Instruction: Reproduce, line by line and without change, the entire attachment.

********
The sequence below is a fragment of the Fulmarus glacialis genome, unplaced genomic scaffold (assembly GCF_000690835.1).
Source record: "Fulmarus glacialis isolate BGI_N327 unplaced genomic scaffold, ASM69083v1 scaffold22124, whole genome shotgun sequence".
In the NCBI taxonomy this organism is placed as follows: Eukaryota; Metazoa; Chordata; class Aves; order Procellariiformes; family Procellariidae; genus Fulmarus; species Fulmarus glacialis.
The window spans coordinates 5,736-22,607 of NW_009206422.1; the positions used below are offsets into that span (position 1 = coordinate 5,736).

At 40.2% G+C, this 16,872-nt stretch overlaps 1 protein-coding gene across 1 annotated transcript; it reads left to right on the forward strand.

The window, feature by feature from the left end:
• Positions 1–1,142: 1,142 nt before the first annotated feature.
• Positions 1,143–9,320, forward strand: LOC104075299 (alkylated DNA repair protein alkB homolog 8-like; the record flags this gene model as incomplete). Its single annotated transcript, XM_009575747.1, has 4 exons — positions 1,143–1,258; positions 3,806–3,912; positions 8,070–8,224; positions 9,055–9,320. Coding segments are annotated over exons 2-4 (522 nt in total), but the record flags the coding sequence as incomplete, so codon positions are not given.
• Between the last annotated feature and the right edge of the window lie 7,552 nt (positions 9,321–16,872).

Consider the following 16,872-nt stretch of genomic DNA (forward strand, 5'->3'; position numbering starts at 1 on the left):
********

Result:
The sequence below is a fragment of the Fulmarus glacialis genome, unplaced genomic scaffold (assembly GCF_000690835.1).
Source record: "Fulmarus glacialis isolate BGI_N327 unplaced genomic scaffold, ASM69083v1 scaffold22124, whole genome shotgun sequence".
In the NCBI taxonomy this organism is placed as follows: Eukaryota; Metazoa; Chordata; class Aves; order Procellariiformes; family Procellariidae; genus Fulmarus; species Fulmarus glacialis.
The window spans coordinates 5,736-22,607 of NW_009206422.1; the positions used below are offsets into that span (position 1 = coordinate 5,736).

At 40.2% G+C, this 16,872-nt stretch overlaps 1 protein-coding gene across 1 annotated transcript; it reads left to right on the forward strand.

The window, feature by feature from the left end:
• Positions 1–1,142: 1,142 nt before the first annotated feature.
• Positions 1,143–9,320, forward strand: LOC104075299 (alkylated DNA repair protein alkB homolog 8-like; the record flags this gene model as incomplete). Its single annotated transcript, XM_009575747.1, has 4 exons — positions 1,143–1,258; positions 3,806–3,912; positions 8,070–8,224; positions 9,055–9,320. Coding segments are annotated over exons 2-4 (522 nt in total), but the record flags the coding sequence as incomplete, so codon positions are not given.
• Between the last annotated feature and the right edge of the window lie 7,552 nt (positions 9,321–16,872).

Consider the following 16,872-nt stretch of genomic DNA (forward strand, 5'->3'; position numbering starts at 1 on the left):